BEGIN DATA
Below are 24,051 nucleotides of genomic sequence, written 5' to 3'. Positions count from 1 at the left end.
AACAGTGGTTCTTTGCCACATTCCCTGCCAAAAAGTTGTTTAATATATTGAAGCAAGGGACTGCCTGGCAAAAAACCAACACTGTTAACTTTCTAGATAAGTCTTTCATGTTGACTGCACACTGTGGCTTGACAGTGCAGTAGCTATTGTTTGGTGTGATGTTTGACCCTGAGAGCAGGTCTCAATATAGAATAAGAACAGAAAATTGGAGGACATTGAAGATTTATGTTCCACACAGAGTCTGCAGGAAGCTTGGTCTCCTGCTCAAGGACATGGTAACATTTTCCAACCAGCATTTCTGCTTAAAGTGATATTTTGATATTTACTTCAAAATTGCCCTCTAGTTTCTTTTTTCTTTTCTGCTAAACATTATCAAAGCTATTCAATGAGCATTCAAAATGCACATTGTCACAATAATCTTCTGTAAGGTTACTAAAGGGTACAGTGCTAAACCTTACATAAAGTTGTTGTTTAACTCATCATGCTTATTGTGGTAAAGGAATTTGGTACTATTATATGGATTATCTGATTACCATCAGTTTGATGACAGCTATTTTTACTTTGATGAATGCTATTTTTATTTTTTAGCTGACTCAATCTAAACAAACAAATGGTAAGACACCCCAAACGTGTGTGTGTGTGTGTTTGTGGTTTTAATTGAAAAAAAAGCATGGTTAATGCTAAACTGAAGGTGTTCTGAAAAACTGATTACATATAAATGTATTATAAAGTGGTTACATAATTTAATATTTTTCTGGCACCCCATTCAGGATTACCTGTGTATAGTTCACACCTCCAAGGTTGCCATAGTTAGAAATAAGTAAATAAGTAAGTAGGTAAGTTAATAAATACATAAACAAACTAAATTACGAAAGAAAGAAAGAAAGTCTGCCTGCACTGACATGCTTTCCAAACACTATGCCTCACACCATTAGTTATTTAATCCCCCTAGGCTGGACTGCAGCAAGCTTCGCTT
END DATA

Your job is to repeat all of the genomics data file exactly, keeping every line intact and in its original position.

Below are 24,051 nucleotides of genomic sequence, written 5' to 3'. Positions count from 1 at the left end.
AACAGTGGTTCTTTGCCACATTCCCTGCCAAAAAGTTGTTTAATATATTGAAGCAAGGGACTGCCTGGCAAAAAACCAACACTGTTAACTTTCTAGATAAGTCTTTCATGTTGACTGCACACTGTGGCTTGACAGTGCAGTAGCTATTGTTTGGTGTGATGTTTGACCCTGAGAGCAGGTCTCAATATAGAATAAGAACAGAAAATTGGAGGACATTGAAGATTTATGTTCCACACAGAGTCTGCAGGAAGCTTGGTCTCCTGCTCAAGGACATGGTAACATTTTCCAACCAGCATTTCTGCTTAAAGTGATATTTTGATATTTACTTCAAAATTGCCCTCTAGTTTCTTTTTTCTTTTCTGCTAAACATTATCAAAGCTATTCAATGAGCATTCAAAATGCACATTGTCACAATAATCTTCTGTAAGGTTACTAAAGGGTACAGTGCTAAACCTTACATAAAGTTGTTGTTTAACTCATCATGCTTATTGTGGTAAAGGAATTTGGTACTATTATATGGATTATCTGATTACCATCAGTTTGATGACAGCTATTTTTACTTTGATGAATGCTATTTTTATTTTTTAGCTGACTCAATCTAAACAAACAAATGGTAAGACACCCCAAACGTGTGTGTGTGTGTGTTTGTGGTTTTAATTGAAAAAAAAGCATGGTTAATGCTAAACTGAAGGTGTTCTGAAAAACTGATTACATATAAATGTATTATAAAGTGGTTACATAATTTAATATTTTTCTGGCACCCCATTCAGGATTACCTGTGTATAGTTCACACCTCCAAGGTTGCCATAGTTAGAAATAAGTAAATAAGTAAGTAGGTAAGTTAATAAATACATAAACAAACTAAATTACGAAAGAAAGAAAGAAAGTCTGCCTGCACTGACATGCTTTCCAAACACTATGCCTCACACCATTAGTTATTTAATCCCCCTAGGCTGGACTGCAGCAAGCTTCGCTT